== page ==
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Posted on Jan 02, 2017
it seems you have a short in either one of the lights or interlock. all are connected to the same fuse. trace the wiring from the fuse box back to the component. Using a test light test in between the wires. check for any obvious breaks in the wiring.
Posted on Dec 06, 2008
I had similar problem with my 97 sierra... I only lost 1 light, then brake lights stayed on all the time... turns out the "t" connector for the trailer harness under rear bumper was rotted inside...unplugged the 2 parts of the harness and pluged them into each other with out the "T" harness.... everything works great... Hope it helps ya
Posted on Feb 27, 2009
SOURCE: Brake lights quit working.
if all fuses and bulbs are ok get to the brake switch and see ifits stiff or stuck, if it just has two wires on it you could join themtogether to see if the brake lights come on though obviuosly dont leave them joined.Good luck davelee
Posted on Mar 23, 2009
My best guess is a bad ground common to both headlights.
I think the 50 amp fuse is for your starting circuit, not the headlamps, which is a 15 or 20 amp fuse. Did you try both dim and bright settings?
Since you don't know which fuse is for what, just remove and replace each fuse one at a time. As you go, visually inspect each fuse and test for continuity with an ohmmeter, then use a pink pearl eraser to clean the wafer tips before replacing. Do this methodically one at a time and replace any bad fuses with THE EXACT SAME AMPERAGE RATING.
Now, if your fuses are clearly marked and you do have a 50amp fuse in your headlamp circuit then you need to put the correct amperage in ASAP. If you have a 50 amp in the headlight circuit the whole circuit could be fried before the fuse blows, which is why you NEVER replace a fuse with a higher rated amperage.
Once you've worked over the fuseblocks go to the headlamp circuit and follow the wires and plugs coming from the lamps and going to the fuse block. Look for ground connections and tighten those, especially those coming from the headlamp wiring harnesses. If your lamps are good, the fuses are good, the plug connections are clean and making good contact and your grounds are good then all thats left is your headlamp switch and wiring to and fro. If you don't know what the plugs are for no harm can come from cleaning and reconnecting them, so you can't go wrong if you just do one at a time in a methodical fashion.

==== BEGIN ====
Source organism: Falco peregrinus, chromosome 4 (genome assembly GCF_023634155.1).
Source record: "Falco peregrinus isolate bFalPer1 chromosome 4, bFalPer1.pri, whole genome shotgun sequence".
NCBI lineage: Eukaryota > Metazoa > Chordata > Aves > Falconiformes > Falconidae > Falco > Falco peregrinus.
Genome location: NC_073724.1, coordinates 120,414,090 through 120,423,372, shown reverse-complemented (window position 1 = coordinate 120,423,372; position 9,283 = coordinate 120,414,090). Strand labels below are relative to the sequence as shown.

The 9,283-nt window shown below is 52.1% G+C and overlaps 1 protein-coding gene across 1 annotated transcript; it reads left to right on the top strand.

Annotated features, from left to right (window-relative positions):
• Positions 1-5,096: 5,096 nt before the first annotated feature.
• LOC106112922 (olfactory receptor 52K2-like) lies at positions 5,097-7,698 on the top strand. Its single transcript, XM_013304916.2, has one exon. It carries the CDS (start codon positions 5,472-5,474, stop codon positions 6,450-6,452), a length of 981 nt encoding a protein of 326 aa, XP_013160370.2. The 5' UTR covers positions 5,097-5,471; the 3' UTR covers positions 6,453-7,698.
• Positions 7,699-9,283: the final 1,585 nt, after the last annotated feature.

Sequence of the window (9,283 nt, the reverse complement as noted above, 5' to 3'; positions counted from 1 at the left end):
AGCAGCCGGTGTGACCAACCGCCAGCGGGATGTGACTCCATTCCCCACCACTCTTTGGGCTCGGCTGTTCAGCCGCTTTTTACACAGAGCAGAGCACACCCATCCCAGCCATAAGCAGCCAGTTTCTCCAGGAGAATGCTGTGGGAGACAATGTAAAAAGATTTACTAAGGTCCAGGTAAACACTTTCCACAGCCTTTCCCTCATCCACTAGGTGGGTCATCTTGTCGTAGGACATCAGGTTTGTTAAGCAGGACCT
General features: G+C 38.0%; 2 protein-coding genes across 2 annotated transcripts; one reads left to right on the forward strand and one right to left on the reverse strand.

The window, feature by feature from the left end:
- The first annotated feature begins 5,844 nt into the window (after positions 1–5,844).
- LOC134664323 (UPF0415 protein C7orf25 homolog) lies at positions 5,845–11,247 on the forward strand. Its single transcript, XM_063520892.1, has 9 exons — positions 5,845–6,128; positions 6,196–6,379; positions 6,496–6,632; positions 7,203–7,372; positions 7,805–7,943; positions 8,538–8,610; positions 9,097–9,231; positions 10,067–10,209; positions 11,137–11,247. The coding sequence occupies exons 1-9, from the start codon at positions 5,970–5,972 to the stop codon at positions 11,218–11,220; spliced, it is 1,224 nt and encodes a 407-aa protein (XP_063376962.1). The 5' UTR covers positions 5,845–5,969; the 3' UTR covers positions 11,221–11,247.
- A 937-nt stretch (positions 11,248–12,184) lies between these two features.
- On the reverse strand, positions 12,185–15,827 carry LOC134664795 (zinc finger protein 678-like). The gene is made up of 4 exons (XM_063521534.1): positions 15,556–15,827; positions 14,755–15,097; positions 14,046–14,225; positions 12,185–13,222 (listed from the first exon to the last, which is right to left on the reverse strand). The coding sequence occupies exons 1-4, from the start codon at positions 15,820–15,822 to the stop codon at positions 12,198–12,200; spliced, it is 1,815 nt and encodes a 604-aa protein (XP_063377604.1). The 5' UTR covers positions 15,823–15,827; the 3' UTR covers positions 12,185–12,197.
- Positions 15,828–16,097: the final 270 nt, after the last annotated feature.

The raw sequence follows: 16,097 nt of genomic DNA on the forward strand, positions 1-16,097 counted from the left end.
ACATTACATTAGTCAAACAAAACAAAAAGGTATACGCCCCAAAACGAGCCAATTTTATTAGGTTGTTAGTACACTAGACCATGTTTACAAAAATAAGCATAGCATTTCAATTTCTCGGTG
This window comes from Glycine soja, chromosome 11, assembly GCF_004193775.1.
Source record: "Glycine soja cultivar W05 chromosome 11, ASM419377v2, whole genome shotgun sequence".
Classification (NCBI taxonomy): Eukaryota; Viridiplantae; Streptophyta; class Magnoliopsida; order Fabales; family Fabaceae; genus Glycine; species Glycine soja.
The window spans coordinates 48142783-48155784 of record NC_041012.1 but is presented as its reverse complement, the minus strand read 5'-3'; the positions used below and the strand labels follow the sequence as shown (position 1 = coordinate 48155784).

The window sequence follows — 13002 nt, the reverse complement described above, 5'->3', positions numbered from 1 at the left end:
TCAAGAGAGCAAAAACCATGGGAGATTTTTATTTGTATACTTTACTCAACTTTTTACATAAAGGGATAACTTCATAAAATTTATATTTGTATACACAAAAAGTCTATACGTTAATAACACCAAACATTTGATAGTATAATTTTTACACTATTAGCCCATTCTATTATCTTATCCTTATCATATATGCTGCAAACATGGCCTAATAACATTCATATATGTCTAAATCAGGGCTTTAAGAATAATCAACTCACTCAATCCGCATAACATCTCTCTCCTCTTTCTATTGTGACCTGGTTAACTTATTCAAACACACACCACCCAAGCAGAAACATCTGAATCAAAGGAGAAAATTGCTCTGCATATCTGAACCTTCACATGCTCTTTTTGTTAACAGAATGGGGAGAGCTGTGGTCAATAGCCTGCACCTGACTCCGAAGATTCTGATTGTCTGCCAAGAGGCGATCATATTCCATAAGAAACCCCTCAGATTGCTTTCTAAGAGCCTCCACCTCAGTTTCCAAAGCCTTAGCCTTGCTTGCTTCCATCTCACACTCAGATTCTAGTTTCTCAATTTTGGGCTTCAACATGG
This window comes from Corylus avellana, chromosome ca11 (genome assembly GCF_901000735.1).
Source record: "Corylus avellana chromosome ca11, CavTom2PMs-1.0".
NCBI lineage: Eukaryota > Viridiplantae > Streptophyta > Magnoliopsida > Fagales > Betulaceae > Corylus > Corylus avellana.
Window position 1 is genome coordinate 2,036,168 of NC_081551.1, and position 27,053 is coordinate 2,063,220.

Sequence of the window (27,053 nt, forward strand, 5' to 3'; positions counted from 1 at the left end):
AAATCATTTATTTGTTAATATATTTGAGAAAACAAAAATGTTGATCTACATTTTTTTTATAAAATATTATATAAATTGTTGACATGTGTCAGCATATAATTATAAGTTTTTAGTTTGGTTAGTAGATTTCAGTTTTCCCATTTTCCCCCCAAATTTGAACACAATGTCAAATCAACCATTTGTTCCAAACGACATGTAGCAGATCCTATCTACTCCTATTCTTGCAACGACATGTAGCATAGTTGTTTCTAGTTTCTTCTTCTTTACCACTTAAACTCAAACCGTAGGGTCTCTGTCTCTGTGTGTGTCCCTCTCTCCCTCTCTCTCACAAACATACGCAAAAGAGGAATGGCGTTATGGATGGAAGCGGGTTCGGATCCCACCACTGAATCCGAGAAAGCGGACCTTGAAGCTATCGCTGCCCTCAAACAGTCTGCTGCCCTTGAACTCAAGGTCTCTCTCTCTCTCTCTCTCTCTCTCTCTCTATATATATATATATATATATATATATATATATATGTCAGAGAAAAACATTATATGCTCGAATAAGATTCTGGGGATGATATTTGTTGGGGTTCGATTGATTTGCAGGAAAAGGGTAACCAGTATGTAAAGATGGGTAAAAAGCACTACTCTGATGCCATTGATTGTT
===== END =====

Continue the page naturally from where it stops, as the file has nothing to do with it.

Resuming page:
I have an old S-10 and the headlamp switch is junk- I have to hit it with contact cleaner every once in a while because Houston air quality is poor and there is a lot of ozone- all this corrodes connections- fuse maintenance cures a lot of ills.
After the fuseblocks I'd start by checking the actual headlamps to make sure they are working (check each filament for continuity or put 12v to it to test) and clean the contacts.
Then you can work your way back to the fuseblock and switch checking your plugs and connections. Its all pretty straightforward, just be methodical and clean your plug connections as you go. No schematic needed- just a little patience.
One thing to think about if your headlamps are both blown is that your alternator may be overcharging, or the regulator isn't working properly and your headlamps are blown because they got hit with too high a voltage. Eventually this will sulfate the battery and cause an internal short- if it is bulging you can be sure this is happening. So get your alternator and regulator circuit checked if this is the case.
Good luck, If this fixed ya then please rate this solution
Posted on Jun 21, 2009
May want to look at replacing the wiper circuit board.It is located on the firewall adjacent to the wiper motor and has a some what square black cover with 3 torx screws and wireing harness pluged into the side.We had a truck that every time you washed it the wipers would stay on until it dryed out.You can try removing it and spaying it down with contact cleaner just watch the brease on the two contact tips.Well hope this helps.
Posted on Feb 05, 2010
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